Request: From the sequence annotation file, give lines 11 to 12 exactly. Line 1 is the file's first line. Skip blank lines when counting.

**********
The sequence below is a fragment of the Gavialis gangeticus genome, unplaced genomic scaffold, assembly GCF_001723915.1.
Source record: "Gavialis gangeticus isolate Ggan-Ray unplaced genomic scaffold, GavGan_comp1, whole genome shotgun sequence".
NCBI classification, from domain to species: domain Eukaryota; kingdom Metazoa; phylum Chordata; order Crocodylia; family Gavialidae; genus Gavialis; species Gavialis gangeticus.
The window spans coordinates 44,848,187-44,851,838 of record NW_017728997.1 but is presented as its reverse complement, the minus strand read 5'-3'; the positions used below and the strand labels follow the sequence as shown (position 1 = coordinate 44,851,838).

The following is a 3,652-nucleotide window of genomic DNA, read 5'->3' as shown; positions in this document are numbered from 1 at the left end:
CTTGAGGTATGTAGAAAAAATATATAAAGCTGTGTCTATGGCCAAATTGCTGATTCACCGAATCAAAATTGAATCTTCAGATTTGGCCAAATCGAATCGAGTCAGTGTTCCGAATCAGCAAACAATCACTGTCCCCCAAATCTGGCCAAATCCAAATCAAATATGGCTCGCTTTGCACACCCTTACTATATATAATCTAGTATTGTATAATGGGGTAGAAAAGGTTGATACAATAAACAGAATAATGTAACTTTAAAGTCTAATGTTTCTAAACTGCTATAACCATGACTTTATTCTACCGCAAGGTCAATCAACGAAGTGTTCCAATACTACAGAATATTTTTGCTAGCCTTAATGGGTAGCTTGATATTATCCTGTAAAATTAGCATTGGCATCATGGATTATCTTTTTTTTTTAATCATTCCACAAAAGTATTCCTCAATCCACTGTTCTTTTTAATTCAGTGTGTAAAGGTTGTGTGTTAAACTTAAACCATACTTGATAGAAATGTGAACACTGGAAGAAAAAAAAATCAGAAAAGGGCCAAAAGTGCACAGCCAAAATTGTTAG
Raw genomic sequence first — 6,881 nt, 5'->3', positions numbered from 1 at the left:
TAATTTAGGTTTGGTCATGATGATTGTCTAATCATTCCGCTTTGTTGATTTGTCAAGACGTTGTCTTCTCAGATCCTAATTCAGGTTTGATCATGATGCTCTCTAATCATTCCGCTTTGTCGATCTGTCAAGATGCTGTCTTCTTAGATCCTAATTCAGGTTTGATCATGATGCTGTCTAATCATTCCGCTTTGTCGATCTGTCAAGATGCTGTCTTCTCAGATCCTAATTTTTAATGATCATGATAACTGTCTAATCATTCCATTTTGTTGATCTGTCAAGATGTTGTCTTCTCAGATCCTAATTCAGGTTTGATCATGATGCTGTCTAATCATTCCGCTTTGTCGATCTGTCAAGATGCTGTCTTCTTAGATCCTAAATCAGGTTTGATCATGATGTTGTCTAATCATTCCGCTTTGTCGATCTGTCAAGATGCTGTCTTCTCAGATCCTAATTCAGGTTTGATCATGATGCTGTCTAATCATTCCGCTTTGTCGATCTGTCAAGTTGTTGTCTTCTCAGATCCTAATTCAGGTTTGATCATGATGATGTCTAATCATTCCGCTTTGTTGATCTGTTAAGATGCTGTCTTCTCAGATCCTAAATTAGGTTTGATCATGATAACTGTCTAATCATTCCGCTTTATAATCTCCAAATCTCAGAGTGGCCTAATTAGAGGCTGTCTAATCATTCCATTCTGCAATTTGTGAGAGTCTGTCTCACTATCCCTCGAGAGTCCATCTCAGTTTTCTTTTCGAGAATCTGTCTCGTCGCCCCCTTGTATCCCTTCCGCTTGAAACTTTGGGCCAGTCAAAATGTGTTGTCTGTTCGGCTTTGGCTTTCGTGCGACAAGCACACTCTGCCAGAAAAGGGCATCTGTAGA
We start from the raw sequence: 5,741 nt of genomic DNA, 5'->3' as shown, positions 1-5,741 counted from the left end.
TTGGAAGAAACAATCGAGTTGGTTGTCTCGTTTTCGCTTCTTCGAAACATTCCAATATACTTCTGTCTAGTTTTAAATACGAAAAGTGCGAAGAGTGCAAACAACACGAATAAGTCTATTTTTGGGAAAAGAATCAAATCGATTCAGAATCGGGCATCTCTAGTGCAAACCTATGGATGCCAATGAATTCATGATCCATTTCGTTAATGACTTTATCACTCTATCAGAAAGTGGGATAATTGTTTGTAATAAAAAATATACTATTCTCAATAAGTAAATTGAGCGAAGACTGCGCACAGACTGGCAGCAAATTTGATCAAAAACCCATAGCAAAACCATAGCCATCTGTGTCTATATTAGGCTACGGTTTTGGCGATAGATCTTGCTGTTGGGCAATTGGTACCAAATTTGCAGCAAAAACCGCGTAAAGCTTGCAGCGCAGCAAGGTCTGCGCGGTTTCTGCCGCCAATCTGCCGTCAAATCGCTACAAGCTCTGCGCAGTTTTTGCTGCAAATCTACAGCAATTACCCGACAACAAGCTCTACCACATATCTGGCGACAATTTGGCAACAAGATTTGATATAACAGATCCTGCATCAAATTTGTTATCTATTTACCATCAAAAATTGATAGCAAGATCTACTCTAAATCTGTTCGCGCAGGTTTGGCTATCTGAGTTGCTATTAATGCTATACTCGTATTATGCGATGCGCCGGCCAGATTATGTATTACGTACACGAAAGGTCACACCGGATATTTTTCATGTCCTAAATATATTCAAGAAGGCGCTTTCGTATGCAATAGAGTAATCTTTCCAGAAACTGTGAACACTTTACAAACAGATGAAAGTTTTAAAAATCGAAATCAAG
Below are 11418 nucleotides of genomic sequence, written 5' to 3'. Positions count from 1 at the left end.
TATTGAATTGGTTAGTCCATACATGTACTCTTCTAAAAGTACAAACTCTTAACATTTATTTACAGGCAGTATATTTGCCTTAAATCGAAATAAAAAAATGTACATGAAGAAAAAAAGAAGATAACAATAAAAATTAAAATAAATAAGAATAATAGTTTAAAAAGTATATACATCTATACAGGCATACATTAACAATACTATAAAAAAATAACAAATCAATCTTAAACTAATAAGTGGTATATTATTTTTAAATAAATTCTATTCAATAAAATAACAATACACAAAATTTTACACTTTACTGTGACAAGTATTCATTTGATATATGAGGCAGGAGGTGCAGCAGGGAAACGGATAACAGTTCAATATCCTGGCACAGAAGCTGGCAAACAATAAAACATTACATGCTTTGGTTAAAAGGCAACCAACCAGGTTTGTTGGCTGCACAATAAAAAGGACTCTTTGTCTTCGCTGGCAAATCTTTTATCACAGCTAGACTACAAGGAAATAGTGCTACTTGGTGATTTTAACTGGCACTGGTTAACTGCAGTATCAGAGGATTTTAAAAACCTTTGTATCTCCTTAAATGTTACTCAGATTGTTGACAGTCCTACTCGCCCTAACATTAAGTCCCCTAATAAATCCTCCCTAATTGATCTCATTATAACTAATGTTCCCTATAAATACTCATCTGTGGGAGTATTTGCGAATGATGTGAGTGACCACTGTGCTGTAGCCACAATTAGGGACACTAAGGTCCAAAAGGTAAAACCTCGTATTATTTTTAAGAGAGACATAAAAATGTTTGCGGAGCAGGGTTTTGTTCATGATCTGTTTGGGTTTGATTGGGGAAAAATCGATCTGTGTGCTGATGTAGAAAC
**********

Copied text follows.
Below are 11418 nucleotides of genomic sequence, written 5' to 3'. Positions count from 1 at the left end.
TATTGAATTGGTTAGTCCATACATGTACTCTTCTAAAAGTACAAACTCTTAACATTTATTTACAGGCAGTATATTTGCCTTAAATCGAAATAAAAAAATGTACATGAAGAAAAAAAGAAGATAACAATAAAAATTAAAATAAATAAGAATAATAGTTTAAAAAGTATATACATCTATACAGGCATACATTAACAATACTATAAAAAAATAACAAATCAATCTTAAACTAATAAGTGGTATATTATTTTTAAATAAATTCTATTCAATAAAATAACAATACACAAAATTTTACACTTTACTGTGACAAGTATTCATTTGATATATGAGGCAGGAGGTGCAGCAGGGAAACGGATAACAGTTCAATATCCTGGCACAGAAGCTGGCAAACAATAAAACATTACATGCTTTGGTTAAAAGGCAACCAACCAGGTTTGTTGGCTGCACAATAAAAAGGACTCTTTGTCTTCGCTGGCAAATCTTTTATCACAGCTAGACTACAAGGAAATAGTGCTACTTGGTGATTTTAACTGGCACTGGTTAACTGCAGTATCAGAGGATTTTAAAAACCTTTGTATCTCCTTAAATGTTACTCAGATTGTTGACAGTCCTACTCGCCCTAACATTAAGTCCCCTAATAAATCCTCCCTAATTGATCTCATTATAACTAATGTTCCCTATAAATACTCATCTGTGGGAGTATTTGCGAATGATGTGAGTGACCACTGTGCTGTAGCCACAATTAGGGACACTAAGGTCCAAAAGGTAAAACCTCGTATTATTTTTAAGAGAGACATAAAAATGTTTGCGGAGCAGGGTTTTGTTCATGATCTGTTTGGGTTTGATTGGGGAAAAATCGATCTGTGTGCTGATGTAGAAAC